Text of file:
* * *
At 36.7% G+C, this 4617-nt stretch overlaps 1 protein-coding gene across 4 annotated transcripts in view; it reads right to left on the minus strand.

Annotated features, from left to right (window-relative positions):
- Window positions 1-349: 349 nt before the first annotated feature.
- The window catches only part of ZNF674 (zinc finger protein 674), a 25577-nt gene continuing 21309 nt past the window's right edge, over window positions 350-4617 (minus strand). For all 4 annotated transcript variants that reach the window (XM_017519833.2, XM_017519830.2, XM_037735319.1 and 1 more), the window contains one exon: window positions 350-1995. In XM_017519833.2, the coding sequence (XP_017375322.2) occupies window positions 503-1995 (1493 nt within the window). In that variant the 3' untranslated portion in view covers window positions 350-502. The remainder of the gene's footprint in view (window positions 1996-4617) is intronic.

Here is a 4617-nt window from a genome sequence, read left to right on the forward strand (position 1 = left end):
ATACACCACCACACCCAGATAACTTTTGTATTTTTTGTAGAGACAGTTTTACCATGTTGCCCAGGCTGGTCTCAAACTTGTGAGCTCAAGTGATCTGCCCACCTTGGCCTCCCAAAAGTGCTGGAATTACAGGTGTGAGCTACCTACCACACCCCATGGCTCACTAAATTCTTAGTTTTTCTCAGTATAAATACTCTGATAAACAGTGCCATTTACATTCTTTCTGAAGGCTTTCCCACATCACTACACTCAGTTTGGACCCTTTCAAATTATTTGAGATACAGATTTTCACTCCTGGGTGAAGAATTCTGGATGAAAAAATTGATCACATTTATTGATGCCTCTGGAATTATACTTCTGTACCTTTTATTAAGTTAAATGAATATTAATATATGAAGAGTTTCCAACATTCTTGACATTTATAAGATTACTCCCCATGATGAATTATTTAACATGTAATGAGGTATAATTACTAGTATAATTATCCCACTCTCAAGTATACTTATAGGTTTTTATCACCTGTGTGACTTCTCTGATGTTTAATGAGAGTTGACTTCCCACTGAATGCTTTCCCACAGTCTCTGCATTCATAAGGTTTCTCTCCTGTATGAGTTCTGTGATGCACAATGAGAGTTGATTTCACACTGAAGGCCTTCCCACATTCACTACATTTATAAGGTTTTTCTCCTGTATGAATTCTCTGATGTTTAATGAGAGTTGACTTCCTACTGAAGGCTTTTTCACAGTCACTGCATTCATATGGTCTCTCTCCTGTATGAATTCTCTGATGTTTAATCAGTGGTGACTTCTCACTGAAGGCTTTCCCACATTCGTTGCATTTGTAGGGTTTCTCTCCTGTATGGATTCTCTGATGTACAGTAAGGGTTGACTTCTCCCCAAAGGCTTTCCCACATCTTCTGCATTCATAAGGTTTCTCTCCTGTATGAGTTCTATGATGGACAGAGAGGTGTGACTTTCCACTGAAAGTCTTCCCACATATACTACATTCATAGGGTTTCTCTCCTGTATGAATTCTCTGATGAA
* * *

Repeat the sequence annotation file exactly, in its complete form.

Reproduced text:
At 36.7% G+C, this 4617-nt stretch overlaps 1 protein-coding gene across 4 annotated transcripts in view; it reads right to left on the minus strand.

Annotated features, from left to right (window-relative positions):
- Window positions 1-349: 349 nt before the first annotated feature.
- The window catches only part of ZNF674 (zinc finger protein 674), a 25577-nt gene continuing 21309 nt past the window's right edge, over window positions 350-4617 (minus strand). For all 4 annotated transcript variants that reach the window (XM_017519833.2, XM_017519830.2, XM_037735319.1 and 1 more), the window contains one exon: window positions 350-1995. In XM_017519833.2, the coding sequence (XP_017375322.2) occupies window positions 503-1995 (1493 nt within the window). In that variant the 3' untranslated portion in view covers window positions 350-502. The remainder of the gene's footprint in view (window positions 1996-4617) is intronic.

Here is a 4617-nt window from a genome sequence, read left to right on the forward strand (position 1 = left end):
ATACACCACCACACCCAGATAACTTTTGTATTTTTTGTAGAGACAGTTTTACCATGTTGCCCAGGCTGGTCTCAAACTTGTGAGCTCAAGTGATCTGCCCACCTTGGCCTCCCAAAAGTGCTGGAATTACAGGTGTGAGCTACCTACCACACCCCATGGCTCACTAAATTCTTAGTTTTTCTCAGTATAAATACTCTGATAAACAGTGCCATTTACATTCTTTCTGAAGGCTTTCCCACATCACTACACTCAGTTTGGACCCTTTCAAATTATTTGAGATACAGATTTTCACTCCTGGGTGAAGAATTCTGGATGAAAAAATTGATCACATTTATTGATGCCTCTGGAATTATACTTCTGTACCTTTTATTAAGTTAAATGAATATTAATATATGAAGAGTTTCCAACATTCTTGACATTTATAAGATTACTCCCCATGATGAATTATTTAACATGTAATGAGGTATAATTACTAGTATAATTATCCCACTCTCAAGTATACTTATAGGTTTTTATCACCTGTGTGACTTCTCTGATGTTTAATGAGAGTTGACTTCCCACTGAATGCTTTCCCACAGTCTCTGCATTCATAAGGTTTCTCTCCTGTATGAGTTCTGTGATGCACAATGAGAGTTGATTTCACACTGAAGGCCTTCCCACATTCACTACATTTATAAGGTTTTTCTCCTGTATGAATTCTCTGATGTTTAATGAGAGTTGACTTCCTACTGAAGGCTTTTTCACAGTCACTGCATTCATATGGTCTCTCTCCTGTATGAATTCTCTGATGTTTAATCAGTGGTGACTTCTCACTGAAGGCTTTCCCACATTCGTTGCATTTGTAGGGTTTCTCTCCTGTATGGATTCTCTGATGTACAGTAAGGGTTGACTTCTCCCCAAAGGCTTTCCCACATCTTCTGCATTCATAAGGTTTCTCTCCTGTATGAGTTCTATGATGGACAGAGAGGTGTGACTTTCCACTGAAAGTCTTCCCACATATACTACATTCATAGGGTTTCTCTCCTGTATGAATTCTCTGATGAA